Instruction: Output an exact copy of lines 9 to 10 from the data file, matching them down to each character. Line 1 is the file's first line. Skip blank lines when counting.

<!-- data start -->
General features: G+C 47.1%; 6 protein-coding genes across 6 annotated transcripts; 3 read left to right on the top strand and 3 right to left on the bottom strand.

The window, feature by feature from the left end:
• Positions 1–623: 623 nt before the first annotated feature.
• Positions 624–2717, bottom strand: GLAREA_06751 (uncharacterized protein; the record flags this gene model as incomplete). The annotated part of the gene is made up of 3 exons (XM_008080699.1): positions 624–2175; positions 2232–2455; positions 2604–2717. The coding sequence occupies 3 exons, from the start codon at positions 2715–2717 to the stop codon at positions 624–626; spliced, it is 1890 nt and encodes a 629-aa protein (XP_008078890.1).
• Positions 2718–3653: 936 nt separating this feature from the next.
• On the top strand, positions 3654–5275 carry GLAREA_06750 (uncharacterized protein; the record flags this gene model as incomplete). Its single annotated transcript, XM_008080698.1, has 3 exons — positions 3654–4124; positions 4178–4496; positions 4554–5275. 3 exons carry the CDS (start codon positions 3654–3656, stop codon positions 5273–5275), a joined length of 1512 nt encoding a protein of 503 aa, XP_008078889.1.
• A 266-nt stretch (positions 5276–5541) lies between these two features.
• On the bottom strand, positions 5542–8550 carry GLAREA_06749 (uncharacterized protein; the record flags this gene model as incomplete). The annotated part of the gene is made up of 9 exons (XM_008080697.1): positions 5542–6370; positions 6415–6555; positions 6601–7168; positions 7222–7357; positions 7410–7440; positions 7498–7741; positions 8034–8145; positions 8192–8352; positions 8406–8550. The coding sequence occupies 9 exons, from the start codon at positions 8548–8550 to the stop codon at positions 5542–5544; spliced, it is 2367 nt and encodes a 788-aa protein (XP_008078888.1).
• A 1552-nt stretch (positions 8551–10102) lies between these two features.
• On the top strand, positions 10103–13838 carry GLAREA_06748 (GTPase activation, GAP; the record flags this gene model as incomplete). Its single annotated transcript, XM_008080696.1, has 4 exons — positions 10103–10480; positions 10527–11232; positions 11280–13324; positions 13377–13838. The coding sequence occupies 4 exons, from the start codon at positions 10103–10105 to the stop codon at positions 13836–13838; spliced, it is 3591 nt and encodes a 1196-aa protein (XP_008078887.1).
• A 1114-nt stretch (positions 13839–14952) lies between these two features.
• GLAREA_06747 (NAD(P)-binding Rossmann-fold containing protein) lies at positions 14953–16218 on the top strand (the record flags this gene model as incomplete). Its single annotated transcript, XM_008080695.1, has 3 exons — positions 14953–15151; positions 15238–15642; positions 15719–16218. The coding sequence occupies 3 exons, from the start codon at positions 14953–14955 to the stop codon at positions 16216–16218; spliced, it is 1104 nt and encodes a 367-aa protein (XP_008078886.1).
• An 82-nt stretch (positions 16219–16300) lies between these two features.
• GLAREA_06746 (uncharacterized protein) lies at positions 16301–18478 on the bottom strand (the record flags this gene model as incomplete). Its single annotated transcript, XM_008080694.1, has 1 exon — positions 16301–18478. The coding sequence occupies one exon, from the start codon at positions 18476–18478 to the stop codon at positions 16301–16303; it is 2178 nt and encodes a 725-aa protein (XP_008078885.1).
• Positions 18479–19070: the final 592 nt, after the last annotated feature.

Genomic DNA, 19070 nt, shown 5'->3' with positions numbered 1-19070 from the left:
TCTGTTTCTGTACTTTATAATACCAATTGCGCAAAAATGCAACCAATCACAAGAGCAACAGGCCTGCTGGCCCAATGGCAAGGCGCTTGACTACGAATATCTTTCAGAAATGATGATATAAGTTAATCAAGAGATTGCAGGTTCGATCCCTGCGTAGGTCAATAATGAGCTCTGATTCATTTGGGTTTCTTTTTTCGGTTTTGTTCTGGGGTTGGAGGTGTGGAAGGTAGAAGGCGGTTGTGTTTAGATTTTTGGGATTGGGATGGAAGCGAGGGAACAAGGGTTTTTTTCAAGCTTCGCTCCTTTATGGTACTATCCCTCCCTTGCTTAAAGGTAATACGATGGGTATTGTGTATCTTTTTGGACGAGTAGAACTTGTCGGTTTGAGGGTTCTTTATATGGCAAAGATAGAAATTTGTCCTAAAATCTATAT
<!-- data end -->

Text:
• A 1552-nt stretch (positions 8551–10102) lies between these two features.
• On the top strand, positions 10103–13838 carry GLAREA_06748 (GTPase activation, GAP; the record flags this gene model as incomplete). Its single annotated transcript, XM_008080696.1, has 4 exons — positions 10103–10480; positions 10527–11232; positions 11280–13324; positions 13377–13838. The coding sequence occupies 4 exons, from the start codon at positions 10103–10105 to the stop codon at positions 13836–13838; spliced, it is 3591 nt and encodes a 1196-aa protein (XP_008078887.1).